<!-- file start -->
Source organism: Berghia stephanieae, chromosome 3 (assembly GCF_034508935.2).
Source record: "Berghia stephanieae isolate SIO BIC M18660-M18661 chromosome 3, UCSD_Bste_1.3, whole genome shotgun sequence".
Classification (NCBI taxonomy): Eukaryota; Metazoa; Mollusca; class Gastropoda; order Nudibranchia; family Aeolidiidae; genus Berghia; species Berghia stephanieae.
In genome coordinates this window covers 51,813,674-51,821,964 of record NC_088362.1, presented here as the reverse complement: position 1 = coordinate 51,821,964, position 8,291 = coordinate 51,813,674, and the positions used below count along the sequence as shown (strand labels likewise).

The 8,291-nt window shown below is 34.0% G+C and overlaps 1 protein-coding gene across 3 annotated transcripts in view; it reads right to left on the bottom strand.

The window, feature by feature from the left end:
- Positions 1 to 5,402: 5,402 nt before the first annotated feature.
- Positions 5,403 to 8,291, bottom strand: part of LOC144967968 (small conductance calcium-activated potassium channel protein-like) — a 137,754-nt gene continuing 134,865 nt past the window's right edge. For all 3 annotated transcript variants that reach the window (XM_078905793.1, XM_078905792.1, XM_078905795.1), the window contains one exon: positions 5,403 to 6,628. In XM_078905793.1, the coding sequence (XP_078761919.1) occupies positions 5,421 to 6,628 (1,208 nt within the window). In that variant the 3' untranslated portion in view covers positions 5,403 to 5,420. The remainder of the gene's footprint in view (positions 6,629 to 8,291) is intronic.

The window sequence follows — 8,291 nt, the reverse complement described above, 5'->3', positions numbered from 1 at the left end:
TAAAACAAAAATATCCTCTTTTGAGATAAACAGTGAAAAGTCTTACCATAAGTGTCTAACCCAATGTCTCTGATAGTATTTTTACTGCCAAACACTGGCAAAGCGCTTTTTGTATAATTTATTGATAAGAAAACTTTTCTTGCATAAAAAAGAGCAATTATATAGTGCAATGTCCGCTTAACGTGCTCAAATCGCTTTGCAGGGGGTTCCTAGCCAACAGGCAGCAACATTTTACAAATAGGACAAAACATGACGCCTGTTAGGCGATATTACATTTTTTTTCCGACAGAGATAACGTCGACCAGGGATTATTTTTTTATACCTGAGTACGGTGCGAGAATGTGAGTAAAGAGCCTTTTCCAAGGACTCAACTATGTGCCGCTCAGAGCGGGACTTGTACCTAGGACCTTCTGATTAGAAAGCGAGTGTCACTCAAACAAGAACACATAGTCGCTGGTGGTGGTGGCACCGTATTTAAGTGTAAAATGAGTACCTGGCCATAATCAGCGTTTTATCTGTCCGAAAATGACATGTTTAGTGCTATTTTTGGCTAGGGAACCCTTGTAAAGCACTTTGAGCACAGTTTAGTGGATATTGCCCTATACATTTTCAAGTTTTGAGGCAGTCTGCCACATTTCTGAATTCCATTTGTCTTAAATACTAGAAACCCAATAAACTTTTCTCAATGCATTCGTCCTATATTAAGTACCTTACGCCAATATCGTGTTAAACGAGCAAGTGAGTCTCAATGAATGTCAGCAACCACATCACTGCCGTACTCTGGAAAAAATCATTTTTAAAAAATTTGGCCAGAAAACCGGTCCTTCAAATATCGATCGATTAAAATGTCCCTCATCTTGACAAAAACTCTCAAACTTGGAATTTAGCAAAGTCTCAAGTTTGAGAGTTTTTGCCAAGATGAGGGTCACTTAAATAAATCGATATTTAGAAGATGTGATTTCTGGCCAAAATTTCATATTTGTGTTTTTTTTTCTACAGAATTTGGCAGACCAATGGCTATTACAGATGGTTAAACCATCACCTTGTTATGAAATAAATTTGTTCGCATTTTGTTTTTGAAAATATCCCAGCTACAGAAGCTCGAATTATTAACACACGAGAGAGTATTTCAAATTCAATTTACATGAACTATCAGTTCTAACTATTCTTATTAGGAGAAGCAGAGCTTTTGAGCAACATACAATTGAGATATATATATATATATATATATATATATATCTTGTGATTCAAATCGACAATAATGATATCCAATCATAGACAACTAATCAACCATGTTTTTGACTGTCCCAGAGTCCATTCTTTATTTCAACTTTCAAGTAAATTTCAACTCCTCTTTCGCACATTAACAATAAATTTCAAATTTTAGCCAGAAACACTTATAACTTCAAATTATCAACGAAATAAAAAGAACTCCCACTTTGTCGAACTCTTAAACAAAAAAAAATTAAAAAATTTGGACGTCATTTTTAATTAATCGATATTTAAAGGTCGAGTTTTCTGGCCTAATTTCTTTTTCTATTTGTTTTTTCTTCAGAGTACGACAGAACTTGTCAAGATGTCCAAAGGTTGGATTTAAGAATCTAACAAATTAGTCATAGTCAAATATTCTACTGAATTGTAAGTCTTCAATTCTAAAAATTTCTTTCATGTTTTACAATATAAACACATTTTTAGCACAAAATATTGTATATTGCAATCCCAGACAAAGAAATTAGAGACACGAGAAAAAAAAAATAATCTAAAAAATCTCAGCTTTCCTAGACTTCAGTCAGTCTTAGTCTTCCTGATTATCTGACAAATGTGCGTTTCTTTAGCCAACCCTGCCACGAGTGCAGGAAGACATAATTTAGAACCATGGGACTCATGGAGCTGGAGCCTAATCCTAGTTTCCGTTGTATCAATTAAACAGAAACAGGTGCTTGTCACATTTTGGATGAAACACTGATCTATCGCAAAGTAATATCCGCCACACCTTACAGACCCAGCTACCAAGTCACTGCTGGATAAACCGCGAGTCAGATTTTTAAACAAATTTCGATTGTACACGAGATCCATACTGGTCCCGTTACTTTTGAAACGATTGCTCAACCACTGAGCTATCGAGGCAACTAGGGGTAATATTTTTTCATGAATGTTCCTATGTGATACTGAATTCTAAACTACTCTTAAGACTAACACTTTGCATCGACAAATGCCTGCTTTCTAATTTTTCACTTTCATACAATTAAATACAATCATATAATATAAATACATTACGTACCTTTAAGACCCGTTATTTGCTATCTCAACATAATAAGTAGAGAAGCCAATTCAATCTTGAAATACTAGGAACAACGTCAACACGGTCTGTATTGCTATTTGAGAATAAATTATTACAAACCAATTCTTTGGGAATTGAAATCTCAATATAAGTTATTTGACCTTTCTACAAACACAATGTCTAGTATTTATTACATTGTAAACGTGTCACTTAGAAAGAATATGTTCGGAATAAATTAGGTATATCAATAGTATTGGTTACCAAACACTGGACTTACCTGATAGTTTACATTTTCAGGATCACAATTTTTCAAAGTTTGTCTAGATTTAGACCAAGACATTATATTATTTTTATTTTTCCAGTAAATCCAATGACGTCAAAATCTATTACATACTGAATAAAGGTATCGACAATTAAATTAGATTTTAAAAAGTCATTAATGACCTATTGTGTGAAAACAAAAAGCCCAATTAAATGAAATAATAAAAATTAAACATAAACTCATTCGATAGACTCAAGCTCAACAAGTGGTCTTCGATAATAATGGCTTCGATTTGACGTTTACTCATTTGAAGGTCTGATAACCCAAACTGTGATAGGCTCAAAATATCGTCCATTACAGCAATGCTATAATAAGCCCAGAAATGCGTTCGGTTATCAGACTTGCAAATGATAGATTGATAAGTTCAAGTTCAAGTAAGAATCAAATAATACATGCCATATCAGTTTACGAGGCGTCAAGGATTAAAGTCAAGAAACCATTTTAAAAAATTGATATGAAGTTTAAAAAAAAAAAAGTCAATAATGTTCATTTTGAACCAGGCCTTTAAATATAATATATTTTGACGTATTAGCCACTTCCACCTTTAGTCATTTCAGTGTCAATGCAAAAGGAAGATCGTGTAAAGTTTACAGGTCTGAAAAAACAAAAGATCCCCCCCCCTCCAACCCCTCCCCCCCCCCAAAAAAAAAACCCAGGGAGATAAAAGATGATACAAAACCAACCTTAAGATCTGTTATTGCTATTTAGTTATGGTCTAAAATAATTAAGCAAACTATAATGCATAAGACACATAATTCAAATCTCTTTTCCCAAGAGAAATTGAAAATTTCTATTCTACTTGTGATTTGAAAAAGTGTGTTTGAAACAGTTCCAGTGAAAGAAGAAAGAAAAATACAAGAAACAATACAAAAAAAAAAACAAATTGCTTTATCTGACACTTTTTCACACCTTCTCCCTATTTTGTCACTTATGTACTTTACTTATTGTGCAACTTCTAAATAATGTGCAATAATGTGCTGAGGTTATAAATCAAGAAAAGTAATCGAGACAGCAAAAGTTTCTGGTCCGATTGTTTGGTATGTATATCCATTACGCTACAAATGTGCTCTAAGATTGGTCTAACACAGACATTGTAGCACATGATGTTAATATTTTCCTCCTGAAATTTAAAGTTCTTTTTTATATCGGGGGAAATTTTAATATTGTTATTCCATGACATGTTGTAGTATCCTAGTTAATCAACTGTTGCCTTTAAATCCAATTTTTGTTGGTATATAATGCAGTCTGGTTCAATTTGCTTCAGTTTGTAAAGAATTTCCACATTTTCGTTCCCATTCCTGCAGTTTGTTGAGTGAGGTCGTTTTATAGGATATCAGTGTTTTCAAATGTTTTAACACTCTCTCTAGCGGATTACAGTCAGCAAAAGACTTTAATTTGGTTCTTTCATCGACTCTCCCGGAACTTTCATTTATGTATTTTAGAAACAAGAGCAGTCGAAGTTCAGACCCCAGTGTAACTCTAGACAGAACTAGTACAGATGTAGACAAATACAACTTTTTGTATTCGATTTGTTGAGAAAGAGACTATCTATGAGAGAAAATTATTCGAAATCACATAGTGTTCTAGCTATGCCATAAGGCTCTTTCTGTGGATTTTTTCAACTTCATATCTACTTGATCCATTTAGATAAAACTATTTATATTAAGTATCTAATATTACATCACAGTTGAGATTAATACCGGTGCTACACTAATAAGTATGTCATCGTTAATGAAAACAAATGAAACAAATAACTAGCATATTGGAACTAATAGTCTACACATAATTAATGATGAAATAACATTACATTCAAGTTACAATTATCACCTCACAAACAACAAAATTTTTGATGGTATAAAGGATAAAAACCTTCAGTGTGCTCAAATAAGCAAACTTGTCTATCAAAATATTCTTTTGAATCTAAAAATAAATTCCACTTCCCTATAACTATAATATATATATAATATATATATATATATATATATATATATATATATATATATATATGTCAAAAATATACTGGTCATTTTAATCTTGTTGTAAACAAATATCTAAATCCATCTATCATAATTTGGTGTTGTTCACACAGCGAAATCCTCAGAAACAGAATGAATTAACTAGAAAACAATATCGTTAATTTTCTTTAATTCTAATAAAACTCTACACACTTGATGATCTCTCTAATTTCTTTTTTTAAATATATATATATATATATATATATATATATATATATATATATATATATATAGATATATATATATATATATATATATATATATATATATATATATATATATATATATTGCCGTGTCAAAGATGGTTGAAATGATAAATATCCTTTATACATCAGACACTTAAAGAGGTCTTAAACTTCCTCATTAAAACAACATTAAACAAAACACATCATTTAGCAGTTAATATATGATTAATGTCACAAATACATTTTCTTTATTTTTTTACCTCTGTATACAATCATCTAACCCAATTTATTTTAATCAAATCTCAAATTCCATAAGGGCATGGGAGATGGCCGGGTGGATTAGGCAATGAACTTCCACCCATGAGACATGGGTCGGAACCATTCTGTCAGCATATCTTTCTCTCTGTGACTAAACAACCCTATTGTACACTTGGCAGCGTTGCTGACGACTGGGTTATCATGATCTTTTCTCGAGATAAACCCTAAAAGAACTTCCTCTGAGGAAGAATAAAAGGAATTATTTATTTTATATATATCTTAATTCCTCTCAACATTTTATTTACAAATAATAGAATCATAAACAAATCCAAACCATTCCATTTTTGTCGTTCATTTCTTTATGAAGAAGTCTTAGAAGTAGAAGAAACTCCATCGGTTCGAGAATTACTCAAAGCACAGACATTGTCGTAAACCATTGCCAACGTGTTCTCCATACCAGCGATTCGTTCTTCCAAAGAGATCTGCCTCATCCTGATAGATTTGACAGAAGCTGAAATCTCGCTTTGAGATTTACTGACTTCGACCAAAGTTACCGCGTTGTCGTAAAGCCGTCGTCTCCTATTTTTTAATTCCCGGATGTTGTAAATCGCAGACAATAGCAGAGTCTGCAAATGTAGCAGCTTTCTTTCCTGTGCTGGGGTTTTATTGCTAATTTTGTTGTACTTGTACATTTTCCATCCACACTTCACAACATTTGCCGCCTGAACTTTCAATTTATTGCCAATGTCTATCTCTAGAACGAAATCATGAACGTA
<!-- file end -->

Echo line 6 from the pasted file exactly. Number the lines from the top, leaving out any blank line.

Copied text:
The window, feature by feature from the left end: